• In Battlestar Galactica it's revealed that the whole show has been set many thousands of years in the past, meaning their advanced society predates ours.
    • Even the ancestors of the colonial humans were more advanced than the main characters thought, having built Cylons on Kobol before branching out into the colonies.
  • In Stargate SG-1 the Ancients turned out to be human, albeit originally from a different galaxy and who manipulated evolution on earth to produce the current Milky Way humans. The Ancients are biologically indistinguishable from modern humans, but technologically? They built the stargate network. And that's not even scratching the surface.
  • Blake's 7 had a couple of episodes that implied a human(oid?) galactic civilization existed tens of thousands of years before the present.
  • Subverted by Fringe, which built the mysterious "First People" into its mythology starting in the second season and really taking off in the third... only to reveal that the "First People" were actually the main characters who sent technology back in time for their past selves to find in order to heal the damage done to the universe by technology run amok...or something like that. It was never explained just why they had to invent a whole ancient hieroglyph aesthetic for the world-saving machine, unless they actually wanted to convince people that they were some kind of ancient civilization of humans that evolved billions of years before the dinosaurs (stretching scientific credibility so thin you can see through it).
  • In the Twilight Zone "Probe 7- Over And Out", Cook has a spaceship and Norda came from another planet, so she probably had one too. Their first names turn out to be Adam and Eve.
  • Space1999 The episode "The Testament of Arkadia" has the crew of Moonbase Alpha discover that Earth was settled from another planet 25,000 years ago.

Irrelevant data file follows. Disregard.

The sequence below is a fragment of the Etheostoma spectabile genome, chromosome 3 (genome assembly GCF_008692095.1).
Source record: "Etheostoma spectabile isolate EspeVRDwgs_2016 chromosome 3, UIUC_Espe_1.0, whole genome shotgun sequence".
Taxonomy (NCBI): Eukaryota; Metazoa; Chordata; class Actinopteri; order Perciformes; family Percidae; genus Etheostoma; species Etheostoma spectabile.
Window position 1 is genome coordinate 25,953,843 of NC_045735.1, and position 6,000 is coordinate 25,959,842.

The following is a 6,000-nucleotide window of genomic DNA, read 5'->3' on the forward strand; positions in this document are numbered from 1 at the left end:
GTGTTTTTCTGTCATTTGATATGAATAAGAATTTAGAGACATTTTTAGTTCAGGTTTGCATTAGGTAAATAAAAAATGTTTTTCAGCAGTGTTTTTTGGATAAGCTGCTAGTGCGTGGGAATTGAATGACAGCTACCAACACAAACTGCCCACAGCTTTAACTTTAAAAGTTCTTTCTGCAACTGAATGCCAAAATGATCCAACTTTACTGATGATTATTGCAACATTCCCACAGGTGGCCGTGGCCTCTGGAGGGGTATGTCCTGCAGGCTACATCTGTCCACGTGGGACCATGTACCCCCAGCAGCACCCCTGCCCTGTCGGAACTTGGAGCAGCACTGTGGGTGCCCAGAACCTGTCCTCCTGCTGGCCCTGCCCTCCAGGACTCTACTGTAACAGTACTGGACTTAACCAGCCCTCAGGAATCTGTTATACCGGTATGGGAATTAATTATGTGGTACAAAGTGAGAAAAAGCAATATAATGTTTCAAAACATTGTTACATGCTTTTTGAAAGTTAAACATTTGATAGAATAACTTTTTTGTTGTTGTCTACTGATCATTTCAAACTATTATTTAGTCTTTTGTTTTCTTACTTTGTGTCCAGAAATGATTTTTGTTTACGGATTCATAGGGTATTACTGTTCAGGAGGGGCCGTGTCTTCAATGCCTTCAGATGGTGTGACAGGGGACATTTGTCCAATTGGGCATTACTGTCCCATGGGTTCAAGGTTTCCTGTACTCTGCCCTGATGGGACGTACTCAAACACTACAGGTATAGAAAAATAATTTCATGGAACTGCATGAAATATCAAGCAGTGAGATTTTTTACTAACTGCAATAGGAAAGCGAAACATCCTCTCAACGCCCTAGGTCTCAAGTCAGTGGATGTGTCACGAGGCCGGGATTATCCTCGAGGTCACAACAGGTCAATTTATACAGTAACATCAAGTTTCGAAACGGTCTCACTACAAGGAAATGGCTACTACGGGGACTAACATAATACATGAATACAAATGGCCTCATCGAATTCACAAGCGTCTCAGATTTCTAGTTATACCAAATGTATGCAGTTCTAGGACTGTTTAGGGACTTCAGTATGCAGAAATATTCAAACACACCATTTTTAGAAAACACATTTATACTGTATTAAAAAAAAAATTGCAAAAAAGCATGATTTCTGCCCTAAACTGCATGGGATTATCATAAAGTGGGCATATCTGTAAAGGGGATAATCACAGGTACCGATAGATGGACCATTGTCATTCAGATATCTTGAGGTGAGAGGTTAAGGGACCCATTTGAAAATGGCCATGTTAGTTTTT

Tabletop Games
  • The ancient history of Warhammer 40,000 speaks of an era called the Dark Age of Technology. The Imperium of Man still uses what technology remains from the Dark Age, but ascribes its functions to machine spirits.

Videogames
  • Blue Dragon has ancient technological ruins in an otherwise feudal Japan-type society.
  • The Kingdom of Zeal from Chrono Trigger. The game is initially set in "1000 AD", and Zeal takes place in "12,000 BC" (i.e. 13,000 years prior). The Kingdom was a mighty civilization with both advanced technology and access to powerful magic. Unfortunately, their source for all this was a sleeping Eldritch Abomination who one day woke up and wiped them from the map (almost literally; their civilization existed on a floating continent that was destroyed and fell into the ocean).
  • Whatever previous group of people that left behind the ancient ruins in a game of Civilization. If you recover technology from one of the ruins, it will always be one more advanced than the ones you already have, which means you can recover industrial or modern technologies if you happen upon one late in the game.
  • The Mu in Mega Man Star Force are this. Not only did they have everything that was a recent innovation for the modern humans, but a great deal more.
  • The mysterious group in Assassin's Creed known as "Those Who Have Gone Before" are revealed to be the remnants of a once-great advanced society prior to recorded history. The implication is that Those Who Have Gone Before were an earlier subspecies of Homo Sapiens, about as close to us as the Neanderthals. They were able to interbreed with humans, which means a pretty close genetic relationship...
  • In Arcanum, the ancient civilization of Vendigroth had technology in advance of anything that Arcanum's recent industrial revolution has developed; including medicinal compounds that can resurrect the dead, mass-produced Clock Punk automatons, schematics for the most powerful gun in the game, and a technology powered Macguffin that allows you to kill the Final Boss.

Real Life
  • While there's no evidence of any civilizations with current day levels of technology, there were quite a few who were advanced compared to what followed, particularly since until a certain point, even the largest societies were at risk of being wiped out by a natural disaster.


Needs More Examples
Community Feedback Replies: 43
  • October 30, 2012
    Koveras
  • October 30, 2012
    Shnakepup
    ...yes. I think. If I understand those tropes correctly, yes.
  • October 30, 2012
    Tuckerscreator
    Literature
  • October 30, 2012
    Shnakepup
    I already had the Halo example, but I like your wording better so I'll use it instead :P
  • October 30, 2012
    zarpaulus
    • In Whitley Strieber's novel The Greys Nordic aliens were said to come from a Lost Colony of earth founded 150,000 years ago.